It's the yellowjackets that are especially troublesome this year. The species this summer is Vespula pennsylvanica,  or the Western yellowjacket. Unfortunately, there are two unrelated species called the Western, so take your pick as to which is the more aggressive.  We have V.pennsylvanica

    While we had about two weeks of subfreezing temperatures this past winter, we got NO snow. Meaning, none of the pupating queens were killed. Meaning, we have tons of yellowjackets this year, and they absolutely adore the heat wave we're enduring.

   There are many traps on the market. One (in one of the two pictures below)is a plastic bag with a one way only inlet. One puts water into it, it wets a packet of wasp pheromone that is supposed to attract the wasps. They climb in, and eventually get tired and fall into the water and drown.
There's even a graduate on the side to allow you to estimate the number of drowned wasps. It's in the hundreds.
Problem is: it stops being effective after a few days. I don't know if the number of dead wasps dilutes the pheromone, or if the water level has to be kept up (in this heat, it evaporates fairly quickly), but what I think it is is: the wasps appetite.

    Also, it is designed to be thrown in the trash, STILL full of water. One pushes the yellow plastic inlet assembly back into the bag, which seals the bag, but still...it's got water in it. And wasps, some of whom may not be dead but are surely pissed. 

   Adult worker wasps eat only vegetable matter. It may be pollen, it is usually sweet stuff but the adults, when eating for themselves, go vegan.
But they're not eating for themselves. They have hundreds of baby wasps to feed, and like all insects (and most birds), babies need protein...meaning meat. The adults will go for any kind of protein. I once watched three wasps attack a cricket. It was like watching three lions attacking a buffalo. They were all over it, the cricket fought back but was no match. One of them managed to draw blood, managing to pierce the chitinous exoskeleton and expose muscle. Once this happened, the ferocity of the wasps only increased. Once the cricket stopped fighting, they ate it alive. They would remove a chunk, fly off, return (with more wasps), take off a chunk, fly off to the nest, etc. The cricket was alive for most of the ordeal.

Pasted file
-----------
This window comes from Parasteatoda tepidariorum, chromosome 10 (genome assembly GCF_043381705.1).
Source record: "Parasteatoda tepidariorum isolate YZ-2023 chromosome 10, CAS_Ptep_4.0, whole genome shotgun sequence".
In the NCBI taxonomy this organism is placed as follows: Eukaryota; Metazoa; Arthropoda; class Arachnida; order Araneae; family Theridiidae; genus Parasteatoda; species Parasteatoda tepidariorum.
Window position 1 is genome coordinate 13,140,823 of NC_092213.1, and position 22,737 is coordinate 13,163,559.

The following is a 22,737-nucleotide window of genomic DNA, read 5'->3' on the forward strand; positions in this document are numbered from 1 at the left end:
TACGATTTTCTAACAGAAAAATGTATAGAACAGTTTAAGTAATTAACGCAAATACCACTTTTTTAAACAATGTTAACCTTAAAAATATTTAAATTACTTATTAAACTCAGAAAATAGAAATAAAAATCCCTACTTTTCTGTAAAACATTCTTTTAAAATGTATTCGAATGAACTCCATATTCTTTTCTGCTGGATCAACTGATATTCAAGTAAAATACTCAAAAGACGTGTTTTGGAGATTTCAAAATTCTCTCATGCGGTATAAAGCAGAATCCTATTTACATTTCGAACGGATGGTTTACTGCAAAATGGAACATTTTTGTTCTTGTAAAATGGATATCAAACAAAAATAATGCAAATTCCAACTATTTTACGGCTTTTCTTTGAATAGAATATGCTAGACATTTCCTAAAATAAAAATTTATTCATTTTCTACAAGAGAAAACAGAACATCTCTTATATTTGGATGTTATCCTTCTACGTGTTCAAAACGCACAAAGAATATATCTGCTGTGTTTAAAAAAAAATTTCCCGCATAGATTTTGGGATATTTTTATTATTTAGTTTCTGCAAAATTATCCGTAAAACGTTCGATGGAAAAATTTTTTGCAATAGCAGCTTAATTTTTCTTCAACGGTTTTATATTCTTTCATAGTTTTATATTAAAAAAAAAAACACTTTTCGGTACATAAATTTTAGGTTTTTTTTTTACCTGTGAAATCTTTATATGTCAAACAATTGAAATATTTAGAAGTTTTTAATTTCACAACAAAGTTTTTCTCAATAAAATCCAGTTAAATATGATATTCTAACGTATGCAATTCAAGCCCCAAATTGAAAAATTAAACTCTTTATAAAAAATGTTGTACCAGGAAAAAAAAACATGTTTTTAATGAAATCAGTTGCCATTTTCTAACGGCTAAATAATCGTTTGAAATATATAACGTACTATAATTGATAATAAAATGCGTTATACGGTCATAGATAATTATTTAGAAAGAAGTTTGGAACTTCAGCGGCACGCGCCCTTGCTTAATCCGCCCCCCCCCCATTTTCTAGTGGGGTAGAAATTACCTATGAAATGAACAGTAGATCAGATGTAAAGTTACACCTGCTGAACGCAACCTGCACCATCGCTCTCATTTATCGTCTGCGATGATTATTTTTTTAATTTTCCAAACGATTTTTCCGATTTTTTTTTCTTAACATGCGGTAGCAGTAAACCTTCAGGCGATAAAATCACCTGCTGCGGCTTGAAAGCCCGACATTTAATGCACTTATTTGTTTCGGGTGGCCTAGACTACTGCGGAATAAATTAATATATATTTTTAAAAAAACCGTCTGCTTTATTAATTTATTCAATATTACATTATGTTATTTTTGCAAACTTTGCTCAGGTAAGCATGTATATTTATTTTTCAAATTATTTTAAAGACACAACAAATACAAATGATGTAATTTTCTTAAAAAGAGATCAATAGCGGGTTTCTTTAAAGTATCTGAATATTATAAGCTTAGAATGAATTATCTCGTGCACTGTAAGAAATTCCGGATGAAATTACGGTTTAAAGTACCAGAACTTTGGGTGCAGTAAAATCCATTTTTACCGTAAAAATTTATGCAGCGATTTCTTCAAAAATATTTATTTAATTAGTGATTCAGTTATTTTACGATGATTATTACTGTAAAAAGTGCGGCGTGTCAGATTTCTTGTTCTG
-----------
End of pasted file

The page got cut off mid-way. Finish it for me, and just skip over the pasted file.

Crickets, like most bugs, are pure protein.
There's a small group of people who insist we need to start eating bugs and stop eating beef. Sorry, no. I will never in my life purposefully eat an insect. I know that there are folks out there who say we should start eating them to save the planet. well, maybe so, but I refuse to eat that far down the food chain. I know what's in bugs..other bugs. I won't eat them. Sorry. I'll go vegan before I go that route.

   Anyway, the second and more effective trap is the reusable 'tube' trap. It's a simple trap.It comes in three pieces. The tube, a cone with a big hole on one end and a tiny one on the other, and a bottom cap that holds the bait but in such a way that the wasps can't get at it. 
The wasp enters the trap from the holes in the bottom of the cap, crawls up the cone, exits the cone through the small hole into the tube and then is trapped. It is too stupid to understand that all it need do is go back down the small hole. Maybe some do escape that way, but they don't learn fast enough.
When you purchase this trap, it comes with a small tube of 'attractant'. It's a heavily scented brown syrup that you are warned do not come in contact with. The wasps go crazy for it. However, only one tube of attractant comes with each trap. They'd love for you to buy more in separate packages, but it's expensive. it's sticky and hard to clean out, and dries out in hot weather, and stops being effective.

   The cap has prongs that one can impale real meat on, once you've gone through the tube of attractant. The maker says to use turkey 'ham'...meaning ham flavored turkey. They also advise using ham, barbecued meat and fish. . But again, meat dries out very quickly and stops attracting the wasps.
 
   I've found the perfect bait. It attracts the wasps like crazy. They ignore the plastic bag trap and go for the tube trap. The bait I use is readily available and doesn't dry out. 

   I use canned cat food.  A teaspoonful in the trap lasts for days, pulling in wasps all the while. I've had to empty a trap three times in three days and it's still pulling wasps.